Despite the categorical support of wonks like you, I do not believe the wheels of history can be rolled back for Meles and cabal. In their desperate attempt to cling to power at any cost, they kill innocent lives and then as usual call for an independent commission into the killings afterwards - what a joke! Is an Ethiopian life worth anything for you and your friends, Mr. Henze? Your continued support for Meles despite his killings could only mean that you do not value the lives of those who were gunned down in the streets of Addis Ababa and elsewhere. You are rubbing salt in our wounds by trying to deflect the criticisms leveled against such blatant repression with mini-historical look into TPLF’s accomplishments and the evolution of the opposition. As they say in Ethiopia, you have "washed your eyes with salt", i.e. you have no shame or moral qualm to pen such an utterly biased account of events in Ethiopia in order to defend Meles’s rule.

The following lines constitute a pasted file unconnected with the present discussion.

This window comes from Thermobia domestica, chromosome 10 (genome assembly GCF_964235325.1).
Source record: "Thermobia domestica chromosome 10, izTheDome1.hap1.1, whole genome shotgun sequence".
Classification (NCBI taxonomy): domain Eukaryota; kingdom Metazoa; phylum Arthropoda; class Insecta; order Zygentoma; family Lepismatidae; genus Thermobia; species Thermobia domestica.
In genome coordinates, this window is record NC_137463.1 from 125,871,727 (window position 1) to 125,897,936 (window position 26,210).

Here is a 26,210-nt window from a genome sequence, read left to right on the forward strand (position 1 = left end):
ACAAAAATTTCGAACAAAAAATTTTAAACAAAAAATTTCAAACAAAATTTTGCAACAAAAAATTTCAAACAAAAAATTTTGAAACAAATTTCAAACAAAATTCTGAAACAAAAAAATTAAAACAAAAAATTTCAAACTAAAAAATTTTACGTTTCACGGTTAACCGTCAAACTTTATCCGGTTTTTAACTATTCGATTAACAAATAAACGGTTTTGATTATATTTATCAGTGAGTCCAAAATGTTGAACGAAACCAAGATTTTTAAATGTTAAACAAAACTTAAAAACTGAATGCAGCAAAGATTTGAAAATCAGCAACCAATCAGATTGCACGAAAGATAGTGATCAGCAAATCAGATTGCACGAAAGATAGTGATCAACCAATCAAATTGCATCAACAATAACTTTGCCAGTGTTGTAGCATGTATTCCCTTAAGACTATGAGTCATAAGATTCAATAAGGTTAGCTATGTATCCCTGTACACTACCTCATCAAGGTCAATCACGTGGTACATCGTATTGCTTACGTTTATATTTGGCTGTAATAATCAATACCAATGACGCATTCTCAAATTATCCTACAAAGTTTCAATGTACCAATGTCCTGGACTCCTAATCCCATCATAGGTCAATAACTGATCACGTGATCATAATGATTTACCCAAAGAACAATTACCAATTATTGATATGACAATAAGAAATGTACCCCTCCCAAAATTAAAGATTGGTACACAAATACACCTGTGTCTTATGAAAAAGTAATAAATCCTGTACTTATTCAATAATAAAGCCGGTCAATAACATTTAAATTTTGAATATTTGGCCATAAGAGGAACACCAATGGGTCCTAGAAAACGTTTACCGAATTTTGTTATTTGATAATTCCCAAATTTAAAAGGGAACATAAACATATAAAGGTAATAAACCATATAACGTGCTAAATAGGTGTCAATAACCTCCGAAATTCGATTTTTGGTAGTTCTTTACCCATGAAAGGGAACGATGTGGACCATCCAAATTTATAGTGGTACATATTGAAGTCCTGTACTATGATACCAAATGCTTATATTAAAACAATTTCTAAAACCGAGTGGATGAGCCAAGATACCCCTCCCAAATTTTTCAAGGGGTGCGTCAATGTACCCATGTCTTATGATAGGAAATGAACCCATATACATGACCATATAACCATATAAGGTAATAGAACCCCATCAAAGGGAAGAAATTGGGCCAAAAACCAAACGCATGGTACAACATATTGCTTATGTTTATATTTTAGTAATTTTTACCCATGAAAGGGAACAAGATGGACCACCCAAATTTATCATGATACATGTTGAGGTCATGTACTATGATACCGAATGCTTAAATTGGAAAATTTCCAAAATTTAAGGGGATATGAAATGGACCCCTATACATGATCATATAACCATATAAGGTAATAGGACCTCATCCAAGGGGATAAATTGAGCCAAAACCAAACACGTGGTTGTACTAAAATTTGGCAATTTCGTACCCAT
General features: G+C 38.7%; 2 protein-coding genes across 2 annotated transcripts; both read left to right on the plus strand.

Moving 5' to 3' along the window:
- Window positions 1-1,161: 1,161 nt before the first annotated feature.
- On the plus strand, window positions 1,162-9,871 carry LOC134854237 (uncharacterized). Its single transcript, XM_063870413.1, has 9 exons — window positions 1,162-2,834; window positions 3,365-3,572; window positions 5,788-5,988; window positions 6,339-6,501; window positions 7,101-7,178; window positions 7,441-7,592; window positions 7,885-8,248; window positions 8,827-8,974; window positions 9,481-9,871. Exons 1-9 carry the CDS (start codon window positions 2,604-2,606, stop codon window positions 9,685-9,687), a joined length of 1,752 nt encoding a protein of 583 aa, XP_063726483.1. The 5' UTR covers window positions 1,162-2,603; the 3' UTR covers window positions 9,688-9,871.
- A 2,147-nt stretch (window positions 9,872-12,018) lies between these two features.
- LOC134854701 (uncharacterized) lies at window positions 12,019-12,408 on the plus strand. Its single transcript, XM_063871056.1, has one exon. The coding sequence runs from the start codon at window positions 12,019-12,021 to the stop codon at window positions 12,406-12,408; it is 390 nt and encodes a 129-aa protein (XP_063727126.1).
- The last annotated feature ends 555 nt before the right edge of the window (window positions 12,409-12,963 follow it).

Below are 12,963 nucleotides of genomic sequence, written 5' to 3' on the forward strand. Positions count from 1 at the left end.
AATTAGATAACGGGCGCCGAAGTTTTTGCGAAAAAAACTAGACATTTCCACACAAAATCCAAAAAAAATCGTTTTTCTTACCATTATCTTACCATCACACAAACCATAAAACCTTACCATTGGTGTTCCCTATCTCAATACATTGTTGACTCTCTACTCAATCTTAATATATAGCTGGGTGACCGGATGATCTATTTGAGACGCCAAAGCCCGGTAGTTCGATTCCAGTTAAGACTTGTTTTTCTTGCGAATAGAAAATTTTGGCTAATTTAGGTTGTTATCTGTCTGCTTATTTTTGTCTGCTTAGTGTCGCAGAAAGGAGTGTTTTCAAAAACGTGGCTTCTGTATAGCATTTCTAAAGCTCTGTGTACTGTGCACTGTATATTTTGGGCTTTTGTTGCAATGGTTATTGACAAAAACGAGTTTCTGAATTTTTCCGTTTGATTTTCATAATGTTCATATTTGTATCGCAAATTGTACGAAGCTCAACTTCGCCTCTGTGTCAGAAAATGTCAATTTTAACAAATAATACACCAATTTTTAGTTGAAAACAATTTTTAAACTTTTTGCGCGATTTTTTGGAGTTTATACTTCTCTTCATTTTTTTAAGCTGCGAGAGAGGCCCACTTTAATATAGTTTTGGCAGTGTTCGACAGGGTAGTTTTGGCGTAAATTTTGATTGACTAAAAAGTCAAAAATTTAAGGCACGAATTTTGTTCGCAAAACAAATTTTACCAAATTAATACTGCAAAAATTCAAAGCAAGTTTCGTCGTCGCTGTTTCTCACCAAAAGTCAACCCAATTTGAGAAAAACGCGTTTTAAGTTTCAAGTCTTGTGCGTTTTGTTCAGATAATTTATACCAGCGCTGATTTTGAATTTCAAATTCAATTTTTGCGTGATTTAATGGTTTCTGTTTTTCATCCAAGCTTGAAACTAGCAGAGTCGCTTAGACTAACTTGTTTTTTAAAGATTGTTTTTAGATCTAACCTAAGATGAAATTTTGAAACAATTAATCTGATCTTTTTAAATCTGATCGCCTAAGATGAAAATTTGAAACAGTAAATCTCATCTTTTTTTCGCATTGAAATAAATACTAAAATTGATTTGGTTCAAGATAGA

How could you downplay fourteen long years of rule by Meles in this day and age? Instead you shift the blame to the opposition with the usual TPLF excuse: the opposition’s "attempt to replace it (EPRDF) by resort to extra-legal methods or incitement to violence". Let me remind you, as a resident of the Commonwealth of Virginia, USA, that your governors are only one-term governors. Despite 70% or 80 % approval rating, as you know, Governor Mark Warner could not run for governor again. What is good for the goose is also good for the gander, as they say. If Virginians think term limits are good for Virginians like you, there must be some truth to it. As Professor Clapham correctly pointed out it is now those who were once touted as "the new leaders of Africa" who are desperately trying to cling to power by any means possible despite their long tenure. Meles wants to extend it to twenty years by killing citizens with impunity, throwing opposition leaders into jail and charging them with treason, banning demonstrations and violating human rights. Museveni, after twenty years, tweaks the Ugandan constitution to extend his rule to twenty five years and also charges an opposition leader with treason. And Esayas is a trouble-making dictator living in his own little world, also in power for fourteen years. As a diehard friend of Meles, you are in the company of those rulers who have stayed in power for too long.